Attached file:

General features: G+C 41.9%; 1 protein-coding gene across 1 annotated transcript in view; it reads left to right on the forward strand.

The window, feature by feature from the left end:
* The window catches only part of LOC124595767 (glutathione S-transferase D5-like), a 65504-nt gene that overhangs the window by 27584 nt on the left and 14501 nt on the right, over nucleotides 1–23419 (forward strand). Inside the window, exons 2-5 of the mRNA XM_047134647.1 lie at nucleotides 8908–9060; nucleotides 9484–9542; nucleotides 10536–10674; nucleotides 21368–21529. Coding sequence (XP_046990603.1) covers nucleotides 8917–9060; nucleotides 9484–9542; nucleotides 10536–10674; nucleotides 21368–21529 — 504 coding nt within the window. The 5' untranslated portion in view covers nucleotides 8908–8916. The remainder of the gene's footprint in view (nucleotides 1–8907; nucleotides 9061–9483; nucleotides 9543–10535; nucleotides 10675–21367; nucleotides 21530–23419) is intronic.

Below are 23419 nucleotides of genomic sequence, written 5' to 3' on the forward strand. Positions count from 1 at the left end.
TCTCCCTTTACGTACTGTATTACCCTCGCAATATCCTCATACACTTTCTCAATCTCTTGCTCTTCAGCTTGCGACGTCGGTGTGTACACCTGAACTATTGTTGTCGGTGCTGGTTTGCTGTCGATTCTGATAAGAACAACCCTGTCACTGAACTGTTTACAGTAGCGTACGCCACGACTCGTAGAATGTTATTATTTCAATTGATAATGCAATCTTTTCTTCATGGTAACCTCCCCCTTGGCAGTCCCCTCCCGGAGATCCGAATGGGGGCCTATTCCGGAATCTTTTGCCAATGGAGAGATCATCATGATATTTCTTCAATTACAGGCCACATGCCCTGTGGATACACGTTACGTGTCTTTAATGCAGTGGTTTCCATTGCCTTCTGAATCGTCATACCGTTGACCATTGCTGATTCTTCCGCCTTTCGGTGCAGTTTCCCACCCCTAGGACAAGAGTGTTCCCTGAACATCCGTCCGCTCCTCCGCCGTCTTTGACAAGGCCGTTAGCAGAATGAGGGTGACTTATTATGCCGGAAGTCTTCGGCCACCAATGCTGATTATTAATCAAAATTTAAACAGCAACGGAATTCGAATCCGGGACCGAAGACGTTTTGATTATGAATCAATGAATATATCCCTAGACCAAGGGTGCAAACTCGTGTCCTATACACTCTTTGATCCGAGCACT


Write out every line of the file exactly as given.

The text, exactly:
General features: G+C 41.9%; 1 protein-coding gene across 1 annotated transcript in view; it reads left to right on the forward strand.

The window, feature by feature from the left end:
* The window catches only part of LOC124595767 (glutathione S-transferase D5-like), a 65504-nt gene that overhangs the window by 27584 nt on the left and 14501 nt on the right, over nucleotides 1–23419 (forward strand). Inside the window, exons 2-5 of the mRNA XM_047134647.1 lie at nucleotides 8908–9060; nucleotides 9484–9542; nucleotides 10536–10674; nucleotides 21368–21529. Coding sequence (XP_046990603.1) covers nucleotides 8917–9060; nucleotides 9484–9542; nucleotides 10536–10674; nucleotides 21368–21529 — 504 coding nt within the window. The 5' untranslated portion in view covers nucleotides 8908–8916. The remainder of the gene's footprint in view (nucleotides 1–8907; nucleotides 9061–9483; nucleotides 9543–10535; nucleotides 10675–21367; nucleotides 21530–23419) is intronic.

Below are 23419 nucleotides of genomic sequence, written 5' to 3' on the forward strand. Positions count from 1 at the left end.
TCTCCCTTTACGTACTGTATTACCCTCGCAATATCCTCATACACTTTCTCAATCTCTTGCTCTTCAGCTTGCGACGTCGGTGTGTACACCTGAACTATTGTTGTCGGTGCTGGTTTGCTGTCGATTCTGATAAGAACAACCCTGTCACTGAACTGTTTACAGTAGCGTACGCCACGACTCGTAGAATGTTATTATTTCAATTGATAATGCAATCTTTTCTTCATGGTAACCTCCCCCTTGGCAGTCCCCTCCCGGAGATCCGAATGGGGGCCTATTCCGGAATCTTTTGCCAATGGAGAGATCATCATGATATTTCTTCAATTACAGGCCACATGCCCTGTGGATACACGTTACGTGTCTTTAATGCAGTGGTTTCCATTGCCTTCTGAATCGTCATACCGTTGACCATTGCTGATTCTTCCGCCTTTCGGTGCAGTTTCCCACCCCTAGGACAAGAGTGTTCCCTGAACATCCGTCCGCTCCTCCGCCGTCTTTGACAAGGCCGTTAGCAGAATGAGGGTGACTTATTATGCCGGAAGTCTTCGGCCACCAATGCTGATTATTAATCAAAATTTAAACAGCAACGGAATTCGAATCCGGGACCGAAGACGTTTTGATTATGAATCAATGAATATATCCCTAGACCAAGGGTGCAAACTCGTGTCCTATACACTCTTTGATCCGAGCACT